We propose a novel system that takes as an input body movements of a musician playing a musical instrument and generates music in an unsupervised setting. Learning to generate multi-instrumental music from videos without labeling the instruments is a challenging problem. To achieve the transformation, we built a pipeline named 'Multi-instrumentalistNet' (MI Net). At its base, the pipeline learns a discrete latent representation of various instruments music from log-spectrogram using a Vector Quantized Variational Autoencoder (VQ-VAE) with multi-band residual blocks. The pipeline is then trained along with an autoregressive prior conditioned on the musician's body keypoints movements encoded by a recurrent neural network. Joint training of the prior with the body movements encoder succeeds in the disentanglement of the music into latent features indicating the musical components and the instrumental features. The latent space results in distributions that are clustered into distinct instruments from which new music can be generated. Furthermore, the VQ-VAE architecture supports detailed music generation with additional conditioning. We show that a Midi can further condition the latent space such that the pipeline will generate the exact content of the music being played by the instrument in the video. We evaluate MI Net on two datasets containing videos of 13 instruments and obtain generated music of reasonable audio quality, easily associated with the corresponding instrument, and consistent with the music audio content.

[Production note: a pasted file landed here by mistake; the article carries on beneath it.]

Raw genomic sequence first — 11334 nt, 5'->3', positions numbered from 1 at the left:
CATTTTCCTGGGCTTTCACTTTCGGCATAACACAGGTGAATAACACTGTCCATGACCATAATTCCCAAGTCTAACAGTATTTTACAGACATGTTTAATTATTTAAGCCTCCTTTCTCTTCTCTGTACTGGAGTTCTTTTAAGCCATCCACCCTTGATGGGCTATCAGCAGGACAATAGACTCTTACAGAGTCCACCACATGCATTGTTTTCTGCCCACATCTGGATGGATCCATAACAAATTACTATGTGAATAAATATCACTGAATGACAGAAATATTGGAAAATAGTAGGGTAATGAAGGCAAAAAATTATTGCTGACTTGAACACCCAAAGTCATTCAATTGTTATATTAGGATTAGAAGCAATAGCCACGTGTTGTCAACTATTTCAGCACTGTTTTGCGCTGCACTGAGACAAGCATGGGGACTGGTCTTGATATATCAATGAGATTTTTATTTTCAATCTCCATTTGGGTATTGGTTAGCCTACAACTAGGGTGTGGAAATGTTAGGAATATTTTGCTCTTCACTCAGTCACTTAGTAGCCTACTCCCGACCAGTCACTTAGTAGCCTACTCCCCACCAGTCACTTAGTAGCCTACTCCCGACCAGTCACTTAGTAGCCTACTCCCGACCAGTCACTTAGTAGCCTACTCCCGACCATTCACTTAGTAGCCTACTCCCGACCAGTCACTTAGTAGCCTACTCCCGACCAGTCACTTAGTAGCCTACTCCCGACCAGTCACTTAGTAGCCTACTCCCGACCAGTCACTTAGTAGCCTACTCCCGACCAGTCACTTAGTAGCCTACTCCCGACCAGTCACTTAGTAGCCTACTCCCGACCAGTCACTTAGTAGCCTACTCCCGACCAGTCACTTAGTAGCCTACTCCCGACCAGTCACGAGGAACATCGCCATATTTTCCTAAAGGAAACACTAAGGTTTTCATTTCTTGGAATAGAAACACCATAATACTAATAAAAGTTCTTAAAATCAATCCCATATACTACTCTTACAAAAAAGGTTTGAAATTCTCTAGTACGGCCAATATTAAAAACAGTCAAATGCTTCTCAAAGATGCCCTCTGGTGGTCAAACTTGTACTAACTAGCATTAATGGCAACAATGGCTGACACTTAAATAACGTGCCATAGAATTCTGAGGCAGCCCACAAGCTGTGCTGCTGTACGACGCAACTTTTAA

Music Generation (MG) is an interesting research topic that links the art of music and Artificial Intelligence (AI). The goal is to train an artificial composer to generate infinite, fresh, and pleasurable musical pieces. Music has different parts such as melody, harmony, and rhythm. In this paper, we propose a Generative Genetic Algorithm (GGA) to produce a melody automatically. The main GGA uses a Long Short-Term Memory (LSTM) recurrent neural network as the objective function, which should be trained by a spectrum of bad-to-good melodies. These melodies have to be provided by another GGA with a different objective function. Good melodies have been provided by CAMPINs collection. We have considered the rhythm in this work, too. The experimental results clearly show that the proposed GGA method is able to generate eligible melodies with natural transitions and without rhythm error.